World

46 companies to file an amicus brief against H-1B interim final rules

US giants such as Apple, Google, Microsoft are among the 46 companies to have lent support to a lawsuit against the new policies issued by the US Department of Labour (DOL) and Department of Homeland Security (DHS), relating to the H-1B program. Others include social media platforms such as Twitter, Facebook and LinkedIn.
Two sets of rules were issued recently as interim final rules. Those issued by the Department of Labour – hiked significantly wages for H-1B workers and came into effect from October 8.
The other set of rules issued by the Department of Homeland Security, which will come into effect from early December, set out more restrictive eligibility norms for H-1B visa and also curtailed the tenure of the visa to one year, in case of third-party placement of the workers.
The amicus brief, which lends support to an existing law suit filed in the Northern District of California, states, “The H-1B visa program provides tremendous benefits to the US economy and US workers. Numerous economic studies demonstrate that the presence in the US of these high-skilled employees fuels innovation, increases productivity and the size of the US economy, and—most important—creates additional jobs and higher wages for US workers.”
“The new DHS and DOL Rules will dramatically reduce US businesses’ ability
to hire these skilled foreign workers—one senior DHS official estimated that they will render ineligible more than one-third of petitions for H-1B visas. That will significantly reduce the economic benefits provided by the H-1B program, stunt the US economy’s recovery from the pandemic, and lead to greater reliance by US companies on operations outside of the United States—inflicting long-term damage to our Nation’s economic growth,” adds the brief.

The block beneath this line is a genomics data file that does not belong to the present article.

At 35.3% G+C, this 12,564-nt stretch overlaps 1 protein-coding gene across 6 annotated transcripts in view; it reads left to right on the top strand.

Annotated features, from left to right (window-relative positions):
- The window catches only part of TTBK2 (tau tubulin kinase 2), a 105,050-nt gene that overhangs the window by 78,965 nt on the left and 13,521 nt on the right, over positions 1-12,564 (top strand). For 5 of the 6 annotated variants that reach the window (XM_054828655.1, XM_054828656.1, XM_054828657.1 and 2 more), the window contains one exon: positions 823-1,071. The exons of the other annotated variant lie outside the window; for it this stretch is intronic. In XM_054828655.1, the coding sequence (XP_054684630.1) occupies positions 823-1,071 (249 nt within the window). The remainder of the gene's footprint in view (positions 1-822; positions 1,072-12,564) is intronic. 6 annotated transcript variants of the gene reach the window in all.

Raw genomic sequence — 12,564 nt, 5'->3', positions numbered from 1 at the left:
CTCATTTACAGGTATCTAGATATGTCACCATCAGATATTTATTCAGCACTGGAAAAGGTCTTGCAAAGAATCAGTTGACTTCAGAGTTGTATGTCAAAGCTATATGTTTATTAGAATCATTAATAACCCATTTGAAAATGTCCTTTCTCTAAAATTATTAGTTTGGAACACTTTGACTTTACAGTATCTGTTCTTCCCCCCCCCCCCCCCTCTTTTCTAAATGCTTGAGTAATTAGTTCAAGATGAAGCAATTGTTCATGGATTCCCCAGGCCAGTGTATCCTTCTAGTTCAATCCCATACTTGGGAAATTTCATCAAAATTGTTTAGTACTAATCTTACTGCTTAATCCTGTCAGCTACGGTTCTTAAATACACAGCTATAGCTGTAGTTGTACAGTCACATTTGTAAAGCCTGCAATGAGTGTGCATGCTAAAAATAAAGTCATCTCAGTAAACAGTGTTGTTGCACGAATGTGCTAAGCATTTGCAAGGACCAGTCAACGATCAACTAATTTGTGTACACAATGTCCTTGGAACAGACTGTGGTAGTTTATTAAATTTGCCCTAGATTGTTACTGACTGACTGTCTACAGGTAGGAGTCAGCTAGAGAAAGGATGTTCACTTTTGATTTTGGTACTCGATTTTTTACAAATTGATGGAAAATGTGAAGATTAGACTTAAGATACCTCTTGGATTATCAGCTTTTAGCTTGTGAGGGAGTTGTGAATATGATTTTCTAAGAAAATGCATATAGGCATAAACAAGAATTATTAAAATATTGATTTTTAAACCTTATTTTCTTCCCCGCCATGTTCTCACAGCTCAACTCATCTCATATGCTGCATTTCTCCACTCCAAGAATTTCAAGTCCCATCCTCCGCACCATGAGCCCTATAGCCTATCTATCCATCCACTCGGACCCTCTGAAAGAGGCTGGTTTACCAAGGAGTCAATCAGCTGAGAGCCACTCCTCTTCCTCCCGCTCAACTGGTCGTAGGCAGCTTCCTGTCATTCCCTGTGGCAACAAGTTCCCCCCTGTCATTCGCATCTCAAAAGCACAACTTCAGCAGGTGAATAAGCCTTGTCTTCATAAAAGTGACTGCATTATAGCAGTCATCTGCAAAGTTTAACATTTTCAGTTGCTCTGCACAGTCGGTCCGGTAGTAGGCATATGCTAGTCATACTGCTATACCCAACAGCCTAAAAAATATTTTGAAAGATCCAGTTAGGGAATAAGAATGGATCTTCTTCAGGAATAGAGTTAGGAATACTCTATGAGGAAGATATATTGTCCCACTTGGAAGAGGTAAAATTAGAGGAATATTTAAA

The amicus brief points out that DOL and DHS cannot demonstrate the ‘good cause’ required to finalise the rules without prior notice and comment. They have relied on the overall unemployment rate at the onset of the pandemic, but
most H-1B employees work in the information technology sector, where the unemployment rate is extremely low, and there is a long-recognized lack of US workers to fill available jobs.
“Finally, the new Rules will irreparably injure companies and the entire US economy by forcing businesses to discharge current employees—disrupting ongoing projects and imposing significant costs, and in some cases forcing companies to transfer work to locations outside the US,” adds the brief.
Twitter’’ Public Policy handle has tweeted, “Today, we joined industry peers and numerous organisations in filing an amicus brief that supports a legal challenge to block upcoming rule changes to H-1B visa eligibility. These rules will stifle the ability of American companies to hire and retain global talent.”
“Not only is the H-1B program critical to driving American economic growth and innovation, it also enhances our diversity as a company and as a nation. We’ll continue our strong advocacy on this issue,” it added.

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